Evergrande Crisis Exposes Financial Fraud in China

In a move that caught everyone off guard, Chinese authorities have uncovered what's now being called the biggest financial scam ever in their stock markets.

by Faruk Imamovic
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Evergrande Crisis Exposes Financial Fraud in China
© Getty Images

In a move that caught everyone off guard, Chinese authorities have uncovered what's now being called the biggest financial scam ever in their stock markets. The spotlight is on Evergrande, a huge player in China's property world, and its boss, Xu Jiayin.

The folks at the China Securities Regulatory Commission (CSRC) claim that Evergrande and Jiayin bumped up the company's income by a whopping $78 billion. This revelation has shaken up the financial world big time.

The Investigation and Its Findings

After digging into Evergrande's financial dealings for eight months, the CSRC has hit the company and its big bosses with some hefty fines.

Evergrande's key branch in China, Hengda Real Estate, is looking at a fine of 4.175 billion yuan ($580 million) — news they had to share with the Shenzhen Stock Exchange. Xu Jiayin, the man in charge, isn't getting off easy either.

He's been fined 47 million yuan ($6.5 million) for pumping up the company's income, among other things, and he's also been banned for life from the stock market. This whole mess has thrown a wrench in Evergrande's plans to fix its debt problems, and it even led to Xu Jiayin being detained over suspicions of illegal activities.

Things really hit the fan when a Hong Kong court decided Evergrande needed to be shut down in January 2024. This move has left a lot of people scratching their heads, wondering what's going to happen to the company, the folks who've invested in it, and all the other people tied to Evergrande's fate.

Unpacking the Allegations

The CSRC uncovered some shocking details about Evergrande's shady dealings. It turns out, for 2019 and 2020, the company made up sales numbers that made it look a lot healthier financially than it really was.

They pulled numbers out of thin air, claiming sales of 214 billion yuan ($30 billion) in 2019 and an even bigger 350 billion yuan ($48.6 billion) in 2020. These fake sales pumped up their reported profits big time — by 63% in 2019 and an unbelievable 87% in 2020.

It's clear they were trying to pull the wool over everyone's eyes, from investors to the folks in charge of keeping an eye on them.

Evergrande hotel in Wuhan© Getty Images

Reacting to all this, the CSRC didn't just slap Evergrande with some hefty fines; it also showed the door to a bunch of its top execs, kicking them out of the stock market for good.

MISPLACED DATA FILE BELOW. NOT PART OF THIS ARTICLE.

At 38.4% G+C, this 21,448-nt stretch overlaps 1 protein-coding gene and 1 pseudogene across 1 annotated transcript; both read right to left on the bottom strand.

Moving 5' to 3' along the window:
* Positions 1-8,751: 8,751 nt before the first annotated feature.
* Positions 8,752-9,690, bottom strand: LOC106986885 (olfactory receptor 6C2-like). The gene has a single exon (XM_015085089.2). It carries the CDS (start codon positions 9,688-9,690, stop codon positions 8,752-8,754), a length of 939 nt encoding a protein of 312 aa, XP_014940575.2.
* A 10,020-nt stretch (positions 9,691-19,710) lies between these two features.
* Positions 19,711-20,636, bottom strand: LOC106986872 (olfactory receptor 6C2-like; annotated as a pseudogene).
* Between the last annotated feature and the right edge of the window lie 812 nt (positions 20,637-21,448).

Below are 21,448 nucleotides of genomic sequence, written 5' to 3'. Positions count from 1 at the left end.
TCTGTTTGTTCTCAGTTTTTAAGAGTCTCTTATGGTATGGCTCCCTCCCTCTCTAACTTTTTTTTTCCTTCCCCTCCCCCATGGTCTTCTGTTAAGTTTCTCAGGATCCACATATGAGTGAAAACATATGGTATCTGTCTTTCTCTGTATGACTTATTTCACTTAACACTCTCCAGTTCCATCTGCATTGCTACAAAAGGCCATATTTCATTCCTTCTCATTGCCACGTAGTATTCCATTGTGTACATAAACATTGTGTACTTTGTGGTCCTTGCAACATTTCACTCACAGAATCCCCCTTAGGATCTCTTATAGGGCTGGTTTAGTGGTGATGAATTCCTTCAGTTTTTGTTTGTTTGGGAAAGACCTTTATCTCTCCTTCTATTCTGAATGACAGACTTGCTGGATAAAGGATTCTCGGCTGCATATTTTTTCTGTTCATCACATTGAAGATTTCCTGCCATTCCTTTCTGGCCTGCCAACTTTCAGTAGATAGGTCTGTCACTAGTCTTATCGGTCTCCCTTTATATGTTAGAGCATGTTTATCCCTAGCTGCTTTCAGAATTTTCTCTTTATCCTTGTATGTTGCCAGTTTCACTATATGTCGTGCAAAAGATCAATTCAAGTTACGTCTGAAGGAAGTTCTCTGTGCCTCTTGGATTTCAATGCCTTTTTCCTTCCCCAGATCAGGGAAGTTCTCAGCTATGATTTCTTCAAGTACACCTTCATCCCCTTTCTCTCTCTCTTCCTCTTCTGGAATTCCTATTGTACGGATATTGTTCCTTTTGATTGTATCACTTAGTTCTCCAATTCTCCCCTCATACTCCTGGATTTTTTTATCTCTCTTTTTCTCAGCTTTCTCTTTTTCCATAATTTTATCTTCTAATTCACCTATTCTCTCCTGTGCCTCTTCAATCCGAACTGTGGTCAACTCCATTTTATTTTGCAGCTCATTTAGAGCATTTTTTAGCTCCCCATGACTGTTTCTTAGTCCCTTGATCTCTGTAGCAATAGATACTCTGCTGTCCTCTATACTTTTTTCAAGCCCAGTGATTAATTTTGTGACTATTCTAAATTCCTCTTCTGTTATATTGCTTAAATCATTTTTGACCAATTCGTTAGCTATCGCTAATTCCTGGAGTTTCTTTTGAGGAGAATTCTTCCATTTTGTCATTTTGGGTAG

This includes Xia Haijun, the company's former vice chairman and CEO. These moves show that the CSRC means business and won't stand for any funny business in China's stock markets.

Implications of Evergrande’s Liquidation

When a Hong Kong court decided it was time to close down Evergrande for good, it marked a huge moment in the drama of this big real estate company that's been struggling.

This kind of decision hasn't been seen before, and it's got a lot of people wondering what's going to happen next — like, how will they actually go about selling off Evergrande's big pile of assets, and what does this mean for the property market in China and for folks who've put their money into it around the world? Evergrande used to be seen as a shining example of how fast China's property world could grow, but now it's more of a warning story about what happens when a company stretches itself too thin.

The company's being taken apart by Alvarez and Marsal, a company the court picked to handle the job, but it's a tricky situation because the laws in Hong Kong and mainland China aren't the same. Plus, there's never been a case quite like this in Hong Kong before, so there's a lot of uncertainty about how things will go down.

Homebuyers and Employees

For the many folks who've been waiting to move into their new apartments, the news that Evergrande is shutting down has them feeling all sorts of ways. They're worried, sure, but there's also a bit of hope.

The Chinese government stepping in to make sure Evergrande finishes building the homes people were promised is a bit of a silver lining. It's super important for keeping things calm and making sure those promises to homebuyers aren't just empty words.

Still, it's a wait-and-see situation on how well this plan is going to work out. Evergrande's employees are in a tough spot too. Imagine, over 100,000 folks might be out of a job because of all this mess. But it might not be all doom and gloom.

Thanks to some help from the government and some legal moves to sort things out, a lot of these jobs could still be there for a while, especially because there's still a need for workers to finish up all those projects Evergrande started. So, there's a bit of hope that not everyone will be hitting the job market all at once.

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